How to restore Alberta’s tax advantage
As of 2014, Alberta had the lowest top personal and corporate income tax rates in North America. Fast-forward to today and the province has one of the highest top personal income tax rates and sits in the middle of the pack on corporate income tax rates.
Given the economic challenges Alberta faces, reducing rates to at least get back to near the front of the pack would be helpful. But given the new top federal tax bracket and tax cuts stateside, getting back to the lowest personal and corporate income tax rates isn’t just a matter of going back to the old single 10 per cent corporate and personal income tax rate.
So what would it take to get back on top?
A recent Fraser Institute study shows that moving to a six per cent personal and corporate income tax rate would bring Alberta into a tie for the lowest combined federal-provincial corporate income tax rate in North America, and would give us one of the lowest top personal income tax rates.
Of course, given our province’s nearly unbroken run of deficits since 2008/09, the natural question is whether we can afford that type of tax reform. The answer is a qualified yes, though it would require offsetting measures on both the tax and spending side.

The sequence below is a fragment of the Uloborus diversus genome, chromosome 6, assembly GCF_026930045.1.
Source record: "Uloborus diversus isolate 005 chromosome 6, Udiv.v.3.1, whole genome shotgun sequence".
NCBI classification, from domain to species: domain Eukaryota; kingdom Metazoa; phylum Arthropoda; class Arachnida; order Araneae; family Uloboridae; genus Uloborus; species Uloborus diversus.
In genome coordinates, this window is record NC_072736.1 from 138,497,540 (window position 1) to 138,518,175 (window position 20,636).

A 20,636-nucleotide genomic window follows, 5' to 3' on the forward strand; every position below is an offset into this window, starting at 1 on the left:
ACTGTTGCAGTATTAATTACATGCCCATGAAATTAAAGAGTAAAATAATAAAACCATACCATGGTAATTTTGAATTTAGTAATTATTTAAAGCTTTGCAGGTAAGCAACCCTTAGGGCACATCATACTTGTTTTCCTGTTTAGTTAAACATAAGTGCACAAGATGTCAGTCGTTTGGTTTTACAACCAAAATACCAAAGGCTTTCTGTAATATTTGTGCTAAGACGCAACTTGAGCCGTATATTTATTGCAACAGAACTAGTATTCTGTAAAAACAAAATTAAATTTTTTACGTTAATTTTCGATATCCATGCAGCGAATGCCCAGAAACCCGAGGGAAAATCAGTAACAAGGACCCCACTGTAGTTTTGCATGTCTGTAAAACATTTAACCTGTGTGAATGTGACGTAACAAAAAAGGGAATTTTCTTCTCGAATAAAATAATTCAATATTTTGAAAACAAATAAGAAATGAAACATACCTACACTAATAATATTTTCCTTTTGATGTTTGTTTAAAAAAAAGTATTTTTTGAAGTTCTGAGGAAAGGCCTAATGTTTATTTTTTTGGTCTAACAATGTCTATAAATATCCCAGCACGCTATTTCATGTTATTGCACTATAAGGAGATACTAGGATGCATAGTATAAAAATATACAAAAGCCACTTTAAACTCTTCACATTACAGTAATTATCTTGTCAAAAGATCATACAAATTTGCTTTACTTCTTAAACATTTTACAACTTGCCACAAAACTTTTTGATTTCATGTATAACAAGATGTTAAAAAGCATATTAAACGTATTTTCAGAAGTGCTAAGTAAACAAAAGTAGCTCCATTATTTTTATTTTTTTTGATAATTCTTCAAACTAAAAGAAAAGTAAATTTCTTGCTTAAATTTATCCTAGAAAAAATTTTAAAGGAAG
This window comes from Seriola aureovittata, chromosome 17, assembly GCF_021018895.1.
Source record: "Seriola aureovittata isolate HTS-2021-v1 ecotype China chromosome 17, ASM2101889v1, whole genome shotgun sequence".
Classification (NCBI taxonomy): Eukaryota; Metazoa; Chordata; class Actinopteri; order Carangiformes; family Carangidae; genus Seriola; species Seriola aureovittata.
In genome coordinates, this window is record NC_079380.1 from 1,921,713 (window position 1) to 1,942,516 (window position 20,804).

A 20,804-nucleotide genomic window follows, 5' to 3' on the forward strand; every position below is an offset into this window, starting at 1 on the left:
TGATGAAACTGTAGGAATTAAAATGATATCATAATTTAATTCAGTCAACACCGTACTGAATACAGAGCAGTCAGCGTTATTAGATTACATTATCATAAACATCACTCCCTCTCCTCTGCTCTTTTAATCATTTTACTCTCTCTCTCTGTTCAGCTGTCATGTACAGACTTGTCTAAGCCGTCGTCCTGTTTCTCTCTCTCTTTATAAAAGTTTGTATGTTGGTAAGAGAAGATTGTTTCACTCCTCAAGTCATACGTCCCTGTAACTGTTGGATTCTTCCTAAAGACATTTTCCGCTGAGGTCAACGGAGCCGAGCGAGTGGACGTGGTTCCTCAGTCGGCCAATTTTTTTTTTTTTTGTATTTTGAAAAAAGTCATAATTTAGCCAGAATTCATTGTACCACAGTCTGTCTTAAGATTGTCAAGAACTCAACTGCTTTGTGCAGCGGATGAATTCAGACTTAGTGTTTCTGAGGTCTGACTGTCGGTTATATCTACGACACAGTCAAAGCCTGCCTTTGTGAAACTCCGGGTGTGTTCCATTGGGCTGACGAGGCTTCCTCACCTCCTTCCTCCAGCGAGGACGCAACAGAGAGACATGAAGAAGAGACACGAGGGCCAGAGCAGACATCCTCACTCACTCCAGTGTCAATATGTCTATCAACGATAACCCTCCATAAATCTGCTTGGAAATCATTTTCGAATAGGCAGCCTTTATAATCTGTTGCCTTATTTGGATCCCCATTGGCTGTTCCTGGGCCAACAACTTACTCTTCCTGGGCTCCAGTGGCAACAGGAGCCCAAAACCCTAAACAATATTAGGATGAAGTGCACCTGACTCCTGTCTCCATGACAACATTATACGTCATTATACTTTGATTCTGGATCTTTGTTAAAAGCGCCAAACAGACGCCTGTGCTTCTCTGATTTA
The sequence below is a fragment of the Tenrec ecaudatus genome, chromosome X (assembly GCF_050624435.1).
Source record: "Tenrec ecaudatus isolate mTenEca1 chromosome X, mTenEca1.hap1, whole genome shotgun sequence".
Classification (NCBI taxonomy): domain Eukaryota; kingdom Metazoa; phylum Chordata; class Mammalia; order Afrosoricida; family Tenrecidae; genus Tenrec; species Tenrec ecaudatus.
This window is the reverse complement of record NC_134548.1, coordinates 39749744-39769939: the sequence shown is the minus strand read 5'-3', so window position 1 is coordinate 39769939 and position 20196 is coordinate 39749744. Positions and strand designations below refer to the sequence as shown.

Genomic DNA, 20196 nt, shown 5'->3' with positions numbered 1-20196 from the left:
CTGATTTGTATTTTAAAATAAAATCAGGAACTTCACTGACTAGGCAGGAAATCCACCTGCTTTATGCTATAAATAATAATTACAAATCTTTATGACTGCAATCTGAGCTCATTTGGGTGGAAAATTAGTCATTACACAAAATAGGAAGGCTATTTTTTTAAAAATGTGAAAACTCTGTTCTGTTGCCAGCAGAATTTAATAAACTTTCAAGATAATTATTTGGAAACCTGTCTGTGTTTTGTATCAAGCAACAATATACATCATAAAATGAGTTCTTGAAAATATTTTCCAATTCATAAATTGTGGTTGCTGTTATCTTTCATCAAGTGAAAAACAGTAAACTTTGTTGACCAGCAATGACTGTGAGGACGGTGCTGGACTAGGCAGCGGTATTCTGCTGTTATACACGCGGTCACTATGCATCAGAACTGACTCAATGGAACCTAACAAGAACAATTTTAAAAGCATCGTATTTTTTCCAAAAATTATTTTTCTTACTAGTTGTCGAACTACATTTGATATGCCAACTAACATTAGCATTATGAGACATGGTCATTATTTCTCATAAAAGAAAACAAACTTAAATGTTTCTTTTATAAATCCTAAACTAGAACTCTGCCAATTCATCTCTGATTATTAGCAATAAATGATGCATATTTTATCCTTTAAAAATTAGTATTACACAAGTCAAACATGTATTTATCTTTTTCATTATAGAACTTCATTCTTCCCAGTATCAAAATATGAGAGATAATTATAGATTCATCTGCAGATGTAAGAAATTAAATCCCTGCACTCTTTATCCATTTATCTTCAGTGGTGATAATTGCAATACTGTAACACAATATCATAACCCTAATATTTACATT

The table below shows that moving to a single six per cent personal and corporate income tax rate would cost $7.2 billion. Offsetting that cost would be challenging, but not impossible.
The provincial government would have a number of options at its disposal, such as bringing our unusually high basic personal and spousal exemptions roughly into line with other provinces, which would save $2.1 billion per year, and reducing corporate subsidies. On the spending side, a one per cent annual reduction in spending would save $550 million. Given that the provincial government has increased program spending by more than 1.5 times the combined rate of inflation plus population growth since 2004/05, and that the province spends roughly 20 per cent more per person than neighbouring British Columbia, surely there’s room for savings.
If such a government committed to pro-growth tax reform found some of the necessary offsets unpalatable, a somewhat more modest reform, setting the personal and corporate income tax rates at eight per cent, would still be enough to bring Alberta back into the top 10 in Canada and the United States on tax rates. As the table shows, moving to an 8 per cent rate would cost $4.5 billion. Or simply returning to the old 10 per cent single rate would cost less than $2 billion. Note that pairing the 10 per cent single rate with the reduction in the basic personal and spousal exemptions (while offsetting the cost to low-income earners who would otherwise have to pay income taxes) would be roughly revenue neutral.
Restoring Alberta’s tax advantage over most of its peers won’t be easy. But it would make Alberta a more attractive place to work and invest.
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